“Folly is bound up in the heart of a child, but the rod of discipline drives it far from him.”
Children do foolish things. It’s simply the nature of being a child. This verse communicates the simple truth that children need to be taught how to live effectively. The word for discipline used here is musar, which we have already seen many times in Proverbs. It is the process of disciplined training that teaches children to be wise rather than foolish.
“Whoever oppresses the poor to increase his own wealth, or gives to the rich, will only come to poverty.”
People who are selfish, greedy, and indifferent to the poor will eventually fall into poverty. Scripture admonishes us to be generous, and do what we can to care for the needy.
“Whoever oppresses a poor man insults his Maker, but he who is generous to the needy honors him.” (Proverbs 14.31)
To oppress the poor is not just an attack on them, but also on God the Creator of all people. One of signs of the true presence of Christ in a person’s life is their attitude and action toward the poor. Jesus made this quite clear in Matthew 25 when he spoke of the judgment he would render at his second coming.
When the Lord returns and takes his throne, he will separate the sheep from the goats: “When the Son of Man comes in his glory, and all the angels with him, then he will sit on his glorious throne. Before him will be gathered all the nations, and he will separate people one from another as a shepherd separates the sheep from the goats. And he will place the sheep on his right, but the goats on the left.” (Matthew 25:31-33)
The sheep — which is a metaphor for those who have trusted in Christ and been transformed by his redeeming grace — are placed on the Lord’s right. A distinguishing characteristic of the true followers of Jesus is their care for the marginalized, the poor, and the neglected of society.
“Then the King will say to those on his right, ‘Come, you who are blessed by my Father, inherit the kingdom prepared for you from the foundation of the world. For I was hungry and you gave me food, I was thirsty and you gave me drink, I was a stranger and you welcomed me, I was naked and you clothed me, I was sick and you visited me, I was in prison and you came to me.’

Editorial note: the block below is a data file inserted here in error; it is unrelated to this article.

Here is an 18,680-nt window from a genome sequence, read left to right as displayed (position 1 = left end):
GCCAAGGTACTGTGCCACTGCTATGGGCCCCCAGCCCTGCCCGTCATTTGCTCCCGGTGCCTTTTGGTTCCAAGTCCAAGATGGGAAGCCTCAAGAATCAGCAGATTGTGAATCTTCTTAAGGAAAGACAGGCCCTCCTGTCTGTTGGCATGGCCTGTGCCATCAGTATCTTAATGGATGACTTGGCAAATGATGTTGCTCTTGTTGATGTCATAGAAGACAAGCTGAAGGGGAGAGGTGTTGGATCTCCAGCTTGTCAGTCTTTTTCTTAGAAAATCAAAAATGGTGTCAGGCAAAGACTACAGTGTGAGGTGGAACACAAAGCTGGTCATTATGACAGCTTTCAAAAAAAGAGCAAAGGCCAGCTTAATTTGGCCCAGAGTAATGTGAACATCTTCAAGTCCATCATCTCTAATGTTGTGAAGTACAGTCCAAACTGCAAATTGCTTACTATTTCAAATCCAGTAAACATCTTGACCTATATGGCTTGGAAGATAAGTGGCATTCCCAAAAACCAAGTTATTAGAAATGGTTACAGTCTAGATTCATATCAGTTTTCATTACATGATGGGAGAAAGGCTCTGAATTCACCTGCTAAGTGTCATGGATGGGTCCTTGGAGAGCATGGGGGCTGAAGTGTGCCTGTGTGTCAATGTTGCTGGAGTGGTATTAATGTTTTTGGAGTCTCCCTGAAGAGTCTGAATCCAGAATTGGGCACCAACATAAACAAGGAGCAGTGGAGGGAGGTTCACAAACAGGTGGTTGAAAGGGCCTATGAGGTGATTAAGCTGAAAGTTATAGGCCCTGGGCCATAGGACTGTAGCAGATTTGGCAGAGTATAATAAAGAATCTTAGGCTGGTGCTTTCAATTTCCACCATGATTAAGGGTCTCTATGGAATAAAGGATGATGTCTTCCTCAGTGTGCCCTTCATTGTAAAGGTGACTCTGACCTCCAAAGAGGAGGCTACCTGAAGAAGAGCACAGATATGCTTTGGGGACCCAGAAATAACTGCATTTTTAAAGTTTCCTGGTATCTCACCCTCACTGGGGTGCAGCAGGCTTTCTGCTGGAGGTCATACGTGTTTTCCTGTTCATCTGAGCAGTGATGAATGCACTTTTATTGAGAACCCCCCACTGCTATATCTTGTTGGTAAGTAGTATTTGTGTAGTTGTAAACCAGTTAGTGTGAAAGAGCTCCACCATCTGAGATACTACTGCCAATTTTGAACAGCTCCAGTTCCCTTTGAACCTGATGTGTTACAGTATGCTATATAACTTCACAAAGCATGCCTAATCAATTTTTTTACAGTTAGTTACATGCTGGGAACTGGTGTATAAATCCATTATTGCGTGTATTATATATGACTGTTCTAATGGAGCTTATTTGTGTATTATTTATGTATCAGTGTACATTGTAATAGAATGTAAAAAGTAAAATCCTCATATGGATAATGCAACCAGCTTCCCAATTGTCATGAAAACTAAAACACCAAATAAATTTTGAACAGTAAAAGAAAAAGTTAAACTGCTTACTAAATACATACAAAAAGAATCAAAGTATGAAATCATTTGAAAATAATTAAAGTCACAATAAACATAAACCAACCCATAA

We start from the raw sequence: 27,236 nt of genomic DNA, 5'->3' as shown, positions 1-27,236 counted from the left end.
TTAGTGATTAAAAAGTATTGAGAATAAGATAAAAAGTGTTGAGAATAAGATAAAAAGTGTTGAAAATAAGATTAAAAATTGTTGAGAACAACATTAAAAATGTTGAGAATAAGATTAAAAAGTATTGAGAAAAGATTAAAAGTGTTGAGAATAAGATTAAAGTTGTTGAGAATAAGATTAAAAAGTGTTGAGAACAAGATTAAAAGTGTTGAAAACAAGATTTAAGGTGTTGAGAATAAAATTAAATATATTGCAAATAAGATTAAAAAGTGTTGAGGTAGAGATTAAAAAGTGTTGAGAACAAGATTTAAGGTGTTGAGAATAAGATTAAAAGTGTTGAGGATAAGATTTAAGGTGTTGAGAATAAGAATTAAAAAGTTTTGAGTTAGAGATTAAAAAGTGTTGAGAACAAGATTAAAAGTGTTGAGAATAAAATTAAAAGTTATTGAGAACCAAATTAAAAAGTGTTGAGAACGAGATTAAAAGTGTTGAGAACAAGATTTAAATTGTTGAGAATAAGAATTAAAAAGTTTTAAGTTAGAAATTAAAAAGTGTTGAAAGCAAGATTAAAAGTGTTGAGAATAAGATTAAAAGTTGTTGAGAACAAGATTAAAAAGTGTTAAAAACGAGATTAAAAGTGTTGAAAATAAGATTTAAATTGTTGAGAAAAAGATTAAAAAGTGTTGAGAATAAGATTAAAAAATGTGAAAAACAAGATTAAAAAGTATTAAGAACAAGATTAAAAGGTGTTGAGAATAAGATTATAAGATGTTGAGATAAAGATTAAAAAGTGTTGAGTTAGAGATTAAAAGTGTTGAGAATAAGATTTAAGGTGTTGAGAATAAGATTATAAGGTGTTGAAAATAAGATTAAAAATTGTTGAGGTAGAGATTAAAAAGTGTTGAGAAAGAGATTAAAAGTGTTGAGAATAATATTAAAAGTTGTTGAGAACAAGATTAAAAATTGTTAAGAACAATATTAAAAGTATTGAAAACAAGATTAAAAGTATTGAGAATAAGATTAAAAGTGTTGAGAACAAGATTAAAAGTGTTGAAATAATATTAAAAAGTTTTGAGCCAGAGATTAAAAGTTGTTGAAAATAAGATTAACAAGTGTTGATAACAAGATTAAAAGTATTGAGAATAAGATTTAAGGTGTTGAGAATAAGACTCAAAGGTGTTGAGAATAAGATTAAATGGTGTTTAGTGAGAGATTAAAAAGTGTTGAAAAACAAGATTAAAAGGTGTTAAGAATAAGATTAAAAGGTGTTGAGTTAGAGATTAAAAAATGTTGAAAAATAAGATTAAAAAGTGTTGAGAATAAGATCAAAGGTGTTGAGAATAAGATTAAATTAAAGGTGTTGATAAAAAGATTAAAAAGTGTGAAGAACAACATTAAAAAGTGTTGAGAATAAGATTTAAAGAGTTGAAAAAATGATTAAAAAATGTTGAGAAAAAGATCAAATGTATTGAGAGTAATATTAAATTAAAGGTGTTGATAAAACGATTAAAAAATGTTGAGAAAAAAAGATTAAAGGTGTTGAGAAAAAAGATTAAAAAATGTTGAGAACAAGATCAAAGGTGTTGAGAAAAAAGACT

Then the righteous will answer him, saying, ‘Lord, when did we see you hungry and feed you, or thirsty and give you drink? And when did we see you a stranger and welcome you, or naked and clothe you? And when did we see you sick or in prison and visit you?’ And the King will answer them, ‘Truly, I say to you, as you did it to one of the least of these my brothers, you did it to me.’” (Matthew 25:34-40)
The goats — which is a metaphor for those who have not trusted in Christ — are placed on the Lord’s left. A distinguishing characteristic of this group is their indifference toward the marginalized, the poor, and the neglected of society.
“Then he will say to those on his left, ‘Depart from me, you cursed, into the eternal fire prepared for the devil and his angels. For I was hungry and you gave me no food, I was thirsty and you gave me no drink, I was a stranger and you did not welcome me, naked and you did not clothe me, sick and in prison and you did not visit me.’
Then they also will answer, saying, ‘Lord, when did we see you hungry or thirsty or a stranger or naked or sick or in prison, and did not minister to you?’ Then he will answer them, saying, ‘Truly, I say to you, as you did not do it to one of the least of these, you did not do it to me.’ And these will go away into eternal punishment, but the righteous into eternal life.” (Matthew 25:41-46)
To neglect the poor is to dishonor God, and to honor the poor is to honor God. To feed and clothe a needy stranger is, in effect, to do so for the divine King.
Keep in mind that people are not saved because they care for the poor. Rather, redeemed people care for the poor because they have personally experienced the grace and forgiveness of Jesus, and they seek to extend that grace to others.